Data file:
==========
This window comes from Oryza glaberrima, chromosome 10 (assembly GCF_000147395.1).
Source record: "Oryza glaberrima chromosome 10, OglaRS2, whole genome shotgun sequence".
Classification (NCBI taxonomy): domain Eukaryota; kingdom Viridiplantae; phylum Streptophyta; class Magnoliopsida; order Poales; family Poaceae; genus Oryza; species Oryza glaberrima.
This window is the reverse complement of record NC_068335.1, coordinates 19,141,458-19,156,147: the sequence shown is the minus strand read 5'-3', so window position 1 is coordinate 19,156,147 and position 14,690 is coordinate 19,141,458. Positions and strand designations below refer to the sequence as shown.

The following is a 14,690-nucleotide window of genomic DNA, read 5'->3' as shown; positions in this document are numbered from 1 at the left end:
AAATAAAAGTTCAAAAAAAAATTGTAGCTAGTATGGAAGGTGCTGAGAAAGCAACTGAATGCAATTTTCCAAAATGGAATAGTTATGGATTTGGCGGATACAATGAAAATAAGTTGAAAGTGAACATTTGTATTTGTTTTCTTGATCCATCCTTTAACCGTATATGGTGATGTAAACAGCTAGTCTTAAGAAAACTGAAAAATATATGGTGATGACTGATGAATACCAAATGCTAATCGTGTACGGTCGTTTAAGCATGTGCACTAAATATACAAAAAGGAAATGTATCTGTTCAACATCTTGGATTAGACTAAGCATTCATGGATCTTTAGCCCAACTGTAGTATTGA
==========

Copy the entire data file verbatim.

This window comes from Oryza glaberrima, chromosome 10 (assembly GCF_000147395.1).
Source record: "Oryza glaberrima chromosome 10, OglaRS2, whole genome shotgun sequence".
Classification (NCBI taxonomy): domain Eukaryota; kingdom Viridiplantae; phylum Streptophyta; class Magnoliopsida; order Poales; family Poaceae; genus Oryza; species Oryza glaberrima.
This window is the reverse complement of record NC_068335.1, coordinates 19,141,458-19,156,147: the sequence shown is the minus strand read 5'-3', so window position 1 is coordinate 19,156,147 and position 14,690 is coordinate 19,141,458. Positions and strand designations below refer to the sequence as shown.

The following is a 14,690-nucleotide window of genomic DNA, read 5'->3' as shown; positions in this document are numbered from 1 at the left end:
AAATAAAAGTTCAAAAAAAAATTGTAGCTAGTATGGAAGGTGCTGAGAAAGCAACTGAATGCAATTTTCCAAAATGGAATAGTTATGGATTTGGCGGATACAATGAAAATAAGTTGAAAGTGAACATTTGTATTTGTTTTCTTGATCCATCCTTTAACCGTATATGGTGATGTAAACAGCTAGTCTTAAGAAAACTGAAAAATATATGGTGATGACTGATGAATACCAAATGCTAATCGTGTACGGTCGTTTAAGCATGTGCACTAAATATACAAAAAGGAAATGTATCTGTTCAACATCTTGGATTAGACTAAGCATTCATGGATCTTTAGCCCAACTGTAGTATTGA